Plans have been lodged to create a restaurant on the site of two empty shop units on Aberdeen’s Granite Mile.
Owner Kames Capital has submitted an application to turn two vacant retail units at 225 and 227 Union Street into a restaurant.
A design statement by Savils, agent for the application, said the owners are in “advanced discussions” with a “high quality restaurant operator” to move into the site.
Number 225 has lain vacant since June 2014 when the former occupier, a chiropodist, relocated to larger premises at 195 Union Street.
Bakery chain Greggs previously occupied 227 Union Street but it is currently vacant despite being actively marketed for eight months.
The statement added: “Demand for larger units is evident, especially given the relocation of both former tenants.
“There is a potential occupier for this proposal; and while negotiations are at an early stage, gaining consent to amalgamate the two ground floor units and the added flexibility to introduce seating for consumption of food on the premises will enable more flexible marketing of the property.
“In turn this should bring into use two long-term vacant units located on Union Street.”
The applicants said the occupation of the units will “contribute positively” to this part of the city centre.
They added the proposals would generate jobs and footfall and would diversify the “offer and appeal” of Union Street.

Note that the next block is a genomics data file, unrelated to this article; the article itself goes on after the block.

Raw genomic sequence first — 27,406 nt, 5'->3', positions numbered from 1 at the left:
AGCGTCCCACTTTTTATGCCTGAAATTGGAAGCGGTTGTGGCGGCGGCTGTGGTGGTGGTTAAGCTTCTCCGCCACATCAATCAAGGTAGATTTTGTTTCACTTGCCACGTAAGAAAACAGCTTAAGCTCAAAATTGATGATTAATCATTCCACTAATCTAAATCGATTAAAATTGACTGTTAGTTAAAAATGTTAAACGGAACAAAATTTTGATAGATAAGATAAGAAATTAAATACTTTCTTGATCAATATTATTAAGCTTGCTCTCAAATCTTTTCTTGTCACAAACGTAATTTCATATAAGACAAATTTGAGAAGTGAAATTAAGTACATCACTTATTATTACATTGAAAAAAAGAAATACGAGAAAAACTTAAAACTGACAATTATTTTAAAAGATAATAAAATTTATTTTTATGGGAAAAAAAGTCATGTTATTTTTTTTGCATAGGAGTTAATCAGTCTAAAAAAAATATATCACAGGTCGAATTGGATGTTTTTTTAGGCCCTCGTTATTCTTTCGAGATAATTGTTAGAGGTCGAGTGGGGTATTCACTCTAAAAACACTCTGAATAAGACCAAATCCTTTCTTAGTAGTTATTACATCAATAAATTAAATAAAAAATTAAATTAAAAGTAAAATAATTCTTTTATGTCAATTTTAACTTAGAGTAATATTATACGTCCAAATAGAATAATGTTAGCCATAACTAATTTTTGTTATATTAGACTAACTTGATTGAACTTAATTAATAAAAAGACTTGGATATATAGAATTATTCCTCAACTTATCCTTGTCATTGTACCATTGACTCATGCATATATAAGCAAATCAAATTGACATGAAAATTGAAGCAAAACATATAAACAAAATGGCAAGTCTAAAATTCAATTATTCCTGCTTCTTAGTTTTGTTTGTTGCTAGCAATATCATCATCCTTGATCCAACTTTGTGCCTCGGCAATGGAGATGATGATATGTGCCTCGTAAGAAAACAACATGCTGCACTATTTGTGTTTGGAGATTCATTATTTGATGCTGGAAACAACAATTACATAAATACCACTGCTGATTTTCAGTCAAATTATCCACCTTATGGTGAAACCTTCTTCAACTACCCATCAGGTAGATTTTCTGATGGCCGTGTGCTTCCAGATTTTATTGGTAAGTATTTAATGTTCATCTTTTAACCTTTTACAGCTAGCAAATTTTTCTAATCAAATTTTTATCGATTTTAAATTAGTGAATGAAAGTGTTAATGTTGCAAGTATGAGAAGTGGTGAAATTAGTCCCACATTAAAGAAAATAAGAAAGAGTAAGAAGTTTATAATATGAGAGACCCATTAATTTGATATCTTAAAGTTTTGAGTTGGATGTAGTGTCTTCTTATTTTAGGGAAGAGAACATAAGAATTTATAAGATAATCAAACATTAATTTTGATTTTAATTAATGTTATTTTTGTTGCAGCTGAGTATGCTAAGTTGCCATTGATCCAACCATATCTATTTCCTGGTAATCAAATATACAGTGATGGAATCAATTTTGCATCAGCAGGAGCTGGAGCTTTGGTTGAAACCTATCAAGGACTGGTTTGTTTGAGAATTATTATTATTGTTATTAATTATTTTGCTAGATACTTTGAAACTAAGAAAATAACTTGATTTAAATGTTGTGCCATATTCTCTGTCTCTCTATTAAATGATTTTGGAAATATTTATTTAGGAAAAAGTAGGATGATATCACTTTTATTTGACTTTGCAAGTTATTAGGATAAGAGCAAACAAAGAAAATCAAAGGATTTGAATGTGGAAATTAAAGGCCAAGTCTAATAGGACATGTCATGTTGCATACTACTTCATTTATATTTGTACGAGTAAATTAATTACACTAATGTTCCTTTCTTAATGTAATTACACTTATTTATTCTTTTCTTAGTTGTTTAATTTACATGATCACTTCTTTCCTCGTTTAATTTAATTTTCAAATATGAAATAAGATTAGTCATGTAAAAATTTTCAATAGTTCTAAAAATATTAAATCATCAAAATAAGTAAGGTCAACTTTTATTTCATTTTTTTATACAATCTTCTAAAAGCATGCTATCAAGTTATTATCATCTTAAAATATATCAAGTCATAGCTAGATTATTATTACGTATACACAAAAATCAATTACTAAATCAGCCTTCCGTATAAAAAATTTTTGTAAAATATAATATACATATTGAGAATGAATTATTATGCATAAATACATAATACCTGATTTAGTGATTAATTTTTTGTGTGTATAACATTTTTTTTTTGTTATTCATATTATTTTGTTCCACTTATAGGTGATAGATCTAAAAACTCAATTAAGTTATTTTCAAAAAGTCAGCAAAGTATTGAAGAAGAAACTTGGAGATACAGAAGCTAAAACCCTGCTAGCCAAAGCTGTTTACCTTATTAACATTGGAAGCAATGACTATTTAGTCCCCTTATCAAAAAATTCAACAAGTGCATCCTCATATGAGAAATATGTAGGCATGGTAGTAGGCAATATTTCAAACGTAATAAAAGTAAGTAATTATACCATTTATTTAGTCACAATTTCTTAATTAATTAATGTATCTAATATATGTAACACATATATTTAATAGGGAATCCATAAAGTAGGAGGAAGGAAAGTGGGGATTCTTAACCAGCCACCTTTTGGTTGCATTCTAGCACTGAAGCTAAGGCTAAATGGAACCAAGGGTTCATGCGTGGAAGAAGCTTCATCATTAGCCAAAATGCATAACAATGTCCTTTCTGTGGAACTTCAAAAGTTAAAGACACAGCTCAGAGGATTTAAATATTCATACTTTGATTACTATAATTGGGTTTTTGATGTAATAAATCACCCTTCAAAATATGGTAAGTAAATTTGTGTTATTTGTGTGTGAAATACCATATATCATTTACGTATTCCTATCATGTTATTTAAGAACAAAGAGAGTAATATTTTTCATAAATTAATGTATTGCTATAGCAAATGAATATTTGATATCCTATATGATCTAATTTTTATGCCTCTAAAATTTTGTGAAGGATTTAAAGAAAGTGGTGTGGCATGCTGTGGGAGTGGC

The statement added: “The proposals will help to keep vacancies on the west end of Union Street to a minimum.”
An application for listed building consent has also been submitted to the local authority to carry out both internal and external alterations to the category B-listed buildings.
Any further proposed physical changes to the internal layout or externally will be dealt with through future applications for listed building consent.
Councillor Alan Donnelly, who represents the Torry and Ferryhill ward, would be “very happy” to see a new addition to Union Street.
He said: “I would be very happy to see another restaurant coming to Union Street because there is nothing worse than seeing empty lots, which is of course down to a change in shopping cultures.
“We are also hoping that the introduction of the Alive After Five parking scheme will attract people back to the city centre, to make it the vibrant place it once was.”